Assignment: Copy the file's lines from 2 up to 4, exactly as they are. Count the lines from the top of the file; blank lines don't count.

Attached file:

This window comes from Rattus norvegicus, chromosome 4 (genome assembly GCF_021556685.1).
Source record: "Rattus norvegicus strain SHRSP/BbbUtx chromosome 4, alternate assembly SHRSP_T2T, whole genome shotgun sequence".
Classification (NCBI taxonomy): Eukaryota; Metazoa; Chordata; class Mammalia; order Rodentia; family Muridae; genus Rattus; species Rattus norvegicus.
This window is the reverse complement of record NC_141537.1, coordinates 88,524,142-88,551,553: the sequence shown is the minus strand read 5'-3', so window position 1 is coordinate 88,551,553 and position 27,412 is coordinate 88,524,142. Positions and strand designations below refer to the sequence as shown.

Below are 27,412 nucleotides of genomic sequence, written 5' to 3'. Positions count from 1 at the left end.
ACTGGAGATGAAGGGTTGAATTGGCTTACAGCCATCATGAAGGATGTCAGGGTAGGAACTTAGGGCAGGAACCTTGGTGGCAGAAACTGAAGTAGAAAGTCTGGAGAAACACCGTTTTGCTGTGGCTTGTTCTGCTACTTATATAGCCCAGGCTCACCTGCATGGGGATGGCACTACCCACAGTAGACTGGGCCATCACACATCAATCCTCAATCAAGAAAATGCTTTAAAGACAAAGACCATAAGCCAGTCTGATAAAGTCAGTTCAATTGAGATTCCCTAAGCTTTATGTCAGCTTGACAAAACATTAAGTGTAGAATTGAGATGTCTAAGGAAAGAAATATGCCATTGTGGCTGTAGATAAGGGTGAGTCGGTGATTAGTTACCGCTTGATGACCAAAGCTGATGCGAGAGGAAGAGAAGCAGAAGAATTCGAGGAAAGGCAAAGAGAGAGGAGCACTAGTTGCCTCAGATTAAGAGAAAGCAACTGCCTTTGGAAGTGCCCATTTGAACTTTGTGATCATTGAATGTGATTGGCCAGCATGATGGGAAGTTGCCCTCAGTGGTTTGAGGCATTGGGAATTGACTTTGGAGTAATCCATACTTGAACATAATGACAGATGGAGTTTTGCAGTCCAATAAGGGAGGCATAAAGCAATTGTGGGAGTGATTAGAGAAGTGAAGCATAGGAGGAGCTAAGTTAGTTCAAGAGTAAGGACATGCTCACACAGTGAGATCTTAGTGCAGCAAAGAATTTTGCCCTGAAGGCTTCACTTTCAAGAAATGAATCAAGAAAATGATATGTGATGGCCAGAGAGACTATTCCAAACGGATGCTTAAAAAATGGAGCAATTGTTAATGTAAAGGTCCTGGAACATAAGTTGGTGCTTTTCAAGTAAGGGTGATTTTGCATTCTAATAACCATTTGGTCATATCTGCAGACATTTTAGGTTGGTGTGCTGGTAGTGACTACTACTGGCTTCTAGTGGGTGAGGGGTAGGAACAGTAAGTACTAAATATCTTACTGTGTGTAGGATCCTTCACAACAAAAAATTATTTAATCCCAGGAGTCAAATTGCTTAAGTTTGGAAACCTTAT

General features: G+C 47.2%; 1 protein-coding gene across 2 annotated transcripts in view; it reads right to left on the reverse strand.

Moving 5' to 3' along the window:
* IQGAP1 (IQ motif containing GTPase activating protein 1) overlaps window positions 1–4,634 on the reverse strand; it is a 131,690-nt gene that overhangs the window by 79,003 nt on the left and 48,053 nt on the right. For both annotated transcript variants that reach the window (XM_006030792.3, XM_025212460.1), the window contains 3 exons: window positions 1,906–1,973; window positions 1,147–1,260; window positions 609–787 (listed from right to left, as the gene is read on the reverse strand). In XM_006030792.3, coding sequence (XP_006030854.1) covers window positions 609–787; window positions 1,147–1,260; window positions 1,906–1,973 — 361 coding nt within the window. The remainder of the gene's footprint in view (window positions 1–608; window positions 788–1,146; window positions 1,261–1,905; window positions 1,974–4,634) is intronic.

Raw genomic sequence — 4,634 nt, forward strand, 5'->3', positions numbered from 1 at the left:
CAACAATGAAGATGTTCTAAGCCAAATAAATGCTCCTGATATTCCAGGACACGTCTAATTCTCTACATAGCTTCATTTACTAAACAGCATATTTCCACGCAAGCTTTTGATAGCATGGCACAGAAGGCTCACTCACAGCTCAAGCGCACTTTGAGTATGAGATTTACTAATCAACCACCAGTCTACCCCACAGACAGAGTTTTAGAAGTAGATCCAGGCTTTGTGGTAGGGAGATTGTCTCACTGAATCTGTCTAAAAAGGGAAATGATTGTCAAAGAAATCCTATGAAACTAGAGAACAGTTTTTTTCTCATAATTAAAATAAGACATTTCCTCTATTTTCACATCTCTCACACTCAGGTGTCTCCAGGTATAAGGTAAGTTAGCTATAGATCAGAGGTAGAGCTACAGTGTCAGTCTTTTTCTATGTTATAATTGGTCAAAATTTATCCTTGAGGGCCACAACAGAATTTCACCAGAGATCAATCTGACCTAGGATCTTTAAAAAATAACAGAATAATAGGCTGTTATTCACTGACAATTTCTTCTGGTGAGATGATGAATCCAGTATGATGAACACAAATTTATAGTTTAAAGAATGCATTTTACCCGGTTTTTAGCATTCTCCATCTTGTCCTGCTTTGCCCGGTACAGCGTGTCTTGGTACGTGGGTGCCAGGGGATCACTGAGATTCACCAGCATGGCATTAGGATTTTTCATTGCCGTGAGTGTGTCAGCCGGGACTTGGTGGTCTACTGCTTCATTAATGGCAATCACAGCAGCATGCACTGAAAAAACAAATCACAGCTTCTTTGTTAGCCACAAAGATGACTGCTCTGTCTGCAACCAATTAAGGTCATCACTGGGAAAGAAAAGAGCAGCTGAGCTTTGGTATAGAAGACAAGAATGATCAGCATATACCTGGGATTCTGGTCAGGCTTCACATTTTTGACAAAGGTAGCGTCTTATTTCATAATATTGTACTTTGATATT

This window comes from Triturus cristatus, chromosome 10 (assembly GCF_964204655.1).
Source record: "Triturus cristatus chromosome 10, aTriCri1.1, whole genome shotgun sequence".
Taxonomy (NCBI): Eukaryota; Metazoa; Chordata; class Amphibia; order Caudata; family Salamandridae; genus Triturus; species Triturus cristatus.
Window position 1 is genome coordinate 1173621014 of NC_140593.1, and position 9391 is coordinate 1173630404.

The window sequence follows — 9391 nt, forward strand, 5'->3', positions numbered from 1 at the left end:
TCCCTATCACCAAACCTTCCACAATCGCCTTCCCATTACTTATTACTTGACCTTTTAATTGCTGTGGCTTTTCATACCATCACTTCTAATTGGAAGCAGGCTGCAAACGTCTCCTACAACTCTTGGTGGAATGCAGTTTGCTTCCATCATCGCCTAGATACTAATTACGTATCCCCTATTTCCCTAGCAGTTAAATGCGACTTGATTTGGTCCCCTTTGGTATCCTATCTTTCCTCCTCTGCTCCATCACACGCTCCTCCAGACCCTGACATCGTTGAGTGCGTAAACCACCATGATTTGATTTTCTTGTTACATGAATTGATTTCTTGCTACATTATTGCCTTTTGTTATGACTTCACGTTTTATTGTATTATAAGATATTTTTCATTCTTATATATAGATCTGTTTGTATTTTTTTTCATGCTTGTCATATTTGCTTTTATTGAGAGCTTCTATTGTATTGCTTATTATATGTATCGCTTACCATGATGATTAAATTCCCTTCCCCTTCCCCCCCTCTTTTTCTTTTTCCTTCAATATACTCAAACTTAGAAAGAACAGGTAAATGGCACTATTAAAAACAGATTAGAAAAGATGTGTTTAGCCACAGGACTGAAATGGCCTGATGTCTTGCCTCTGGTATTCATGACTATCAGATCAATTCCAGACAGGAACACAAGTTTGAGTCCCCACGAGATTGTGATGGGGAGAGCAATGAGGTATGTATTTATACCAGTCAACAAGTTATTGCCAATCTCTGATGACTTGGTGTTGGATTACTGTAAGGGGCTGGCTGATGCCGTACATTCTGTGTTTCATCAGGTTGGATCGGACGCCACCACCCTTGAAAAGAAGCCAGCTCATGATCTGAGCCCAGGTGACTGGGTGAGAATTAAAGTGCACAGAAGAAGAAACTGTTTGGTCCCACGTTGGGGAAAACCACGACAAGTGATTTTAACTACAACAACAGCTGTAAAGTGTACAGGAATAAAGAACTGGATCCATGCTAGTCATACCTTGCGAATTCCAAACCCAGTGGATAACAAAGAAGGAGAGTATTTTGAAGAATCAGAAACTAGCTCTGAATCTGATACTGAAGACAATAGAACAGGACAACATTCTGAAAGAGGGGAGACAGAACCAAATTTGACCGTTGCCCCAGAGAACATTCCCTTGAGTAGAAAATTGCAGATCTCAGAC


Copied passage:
Source record: "Rattus norvegicus strain SHRSP/BbbUtx chromosome 4, alternate assembly SHRSP_T2T, whole genome shotgun sequence".
Classification (NCBI taxonomy): Eukaryota; Metazoa; Chordata; class Mammalia; order Rodentia; family Muridae; genus Rattus; species Rattus norvegicus.
This window is the reverse complement of record NC_141537.1, coordinates 88,524,142-88,551,553: the sequence shown is the minus strand read 5'-3', so window position 1 is coordinate 88,551,553 and position 27,412 is coordinate 88,524,142. Positions and strand designations below refer to the sequence as shown.